This is why you should rat-proof your home as soon as you can – and how to do it

Rats are going to be making their way into houses in the winter.
Rats are going to be making their way into houses in the winter.

Millions of rats are expected to infest UK homes in the near future, looking for a warm space to nest as the weather gets colder, experts have warned.

More than 120 million brown rats are likely to enter homes nationwide, and could leave destruction in their wake as they gnaw through cables and wooden beams.

The animals, which can have up to six litters a year, typically nest under stairs, in cupboards and in lofts.

Paul Bates, of Cleankill Pest Control, told The Sun, “Recent heavy rain has forced many rats above ground.

“There is lots of food around for rats at the moment, with ripe fruit and crops from harvesting, so the rat population is peaking at the moment.

“As it gets colder, however, as it is now, rats will move closer to food supplies indoors and for somewhere warm to nest – that means people’s homes.”

The best way to protect your house is to clean up food debris and plug any holes in walls, he added.

The increased number of rats comes as no surprise to many in the know. Pest control firms report that they typically experience a 30 to 40 per cent rise in infestation call-outs at this time of the year.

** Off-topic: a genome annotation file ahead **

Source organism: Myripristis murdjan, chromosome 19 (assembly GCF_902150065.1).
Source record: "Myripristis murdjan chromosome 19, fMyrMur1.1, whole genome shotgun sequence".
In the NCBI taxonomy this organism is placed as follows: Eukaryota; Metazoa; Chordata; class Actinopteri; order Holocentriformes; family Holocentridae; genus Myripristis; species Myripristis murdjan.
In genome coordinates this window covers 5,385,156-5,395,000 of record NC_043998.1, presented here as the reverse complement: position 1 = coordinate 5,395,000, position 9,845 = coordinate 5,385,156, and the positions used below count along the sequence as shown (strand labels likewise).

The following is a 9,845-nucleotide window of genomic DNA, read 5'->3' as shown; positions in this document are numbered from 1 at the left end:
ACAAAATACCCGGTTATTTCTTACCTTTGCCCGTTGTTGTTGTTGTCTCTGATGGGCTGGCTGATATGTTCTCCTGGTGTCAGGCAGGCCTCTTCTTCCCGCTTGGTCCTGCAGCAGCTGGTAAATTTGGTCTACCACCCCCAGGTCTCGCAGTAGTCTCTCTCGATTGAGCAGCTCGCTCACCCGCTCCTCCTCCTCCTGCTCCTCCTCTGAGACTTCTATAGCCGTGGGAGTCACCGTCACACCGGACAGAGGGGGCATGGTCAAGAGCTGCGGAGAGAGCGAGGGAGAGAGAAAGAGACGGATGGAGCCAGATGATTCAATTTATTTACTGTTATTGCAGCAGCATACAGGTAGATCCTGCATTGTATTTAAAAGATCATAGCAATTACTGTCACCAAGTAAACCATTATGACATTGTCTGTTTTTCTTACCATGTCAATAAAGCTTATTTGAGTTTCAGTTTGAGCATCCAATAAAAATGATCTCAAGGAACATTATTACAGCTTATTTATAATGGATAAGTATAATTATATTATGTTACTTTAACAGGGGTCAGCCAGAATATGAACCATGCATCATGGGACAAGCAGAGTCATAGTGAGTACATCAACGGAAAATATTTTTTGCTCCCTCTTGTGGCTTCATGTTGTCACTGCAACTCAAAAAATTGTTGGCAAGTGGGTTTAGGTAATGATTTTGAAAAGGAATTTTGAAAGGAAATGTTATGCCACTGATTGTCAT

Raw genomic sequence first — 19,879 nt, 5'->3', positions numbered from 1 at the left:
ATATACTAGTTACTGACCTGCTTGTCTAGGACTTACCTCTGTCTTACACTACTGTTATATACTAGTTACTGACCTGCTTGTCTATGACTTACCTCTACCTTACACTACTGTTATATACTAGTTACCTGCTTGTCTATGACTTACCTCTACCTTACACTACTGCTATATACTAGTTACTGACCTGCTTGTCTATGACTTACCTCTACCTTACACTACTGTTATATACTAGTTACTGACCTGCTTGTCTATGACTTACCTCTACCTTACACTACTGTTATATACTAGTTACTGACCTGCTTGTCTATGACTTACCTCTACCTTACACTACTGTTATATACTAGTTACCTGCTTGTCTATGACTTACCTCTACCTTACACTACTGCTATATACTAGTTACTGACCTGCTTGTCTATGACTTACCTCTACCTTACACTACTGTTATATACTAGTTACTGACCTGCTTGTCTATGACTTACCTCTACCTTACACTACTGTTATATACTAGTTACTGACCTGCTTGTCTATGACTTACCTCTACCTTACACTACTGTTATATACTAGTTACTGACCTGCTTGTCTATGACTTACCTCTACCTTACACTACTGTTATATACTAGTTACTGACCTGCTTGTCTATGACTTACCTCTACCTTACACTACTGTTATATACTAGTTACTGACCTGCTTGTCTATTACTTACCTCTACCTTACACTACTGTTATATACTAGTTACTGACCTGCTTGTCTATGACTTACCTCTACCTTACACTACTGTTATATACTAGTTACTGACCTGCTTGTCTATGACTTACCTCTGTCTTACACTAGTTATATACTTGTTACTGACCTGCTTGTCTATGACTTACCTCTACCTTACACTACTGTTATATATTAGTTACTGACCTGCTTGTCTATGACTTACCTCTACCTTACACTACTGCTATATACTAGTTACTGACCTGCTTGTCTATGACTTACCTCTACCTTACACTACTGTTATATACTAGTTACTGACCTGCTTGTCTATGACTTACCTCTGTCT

How to keep rats away

Other advice for keeping rats away from your house includes trimming tree branches near the house to eliminate ways that they can climb in and removing ivy or vines on walls.

Tree guards around the base of trees can also help to stop rats from climbing.

Limiting outdoor water sources and also keeping lids on your bins can help to deter rats as they don’t see your home as an easy source of food and drink.

You can also buy various rat repellants, however the success of these is doubtful. If you are going to use traps, but rat-specific ones as normal mouse traps will not work.

How to spot a rat infestation

Rat droppings around food packages, in drawers and cupboards and under the sink

Evidence of gnawing on food packaging or other materials

Rat tracks (footprints or tail marks)

Nest materials such as shredded paper, furniture stuffing or other soft material

Scurrying sounds or squeaking in walls

Burrows

Dead rats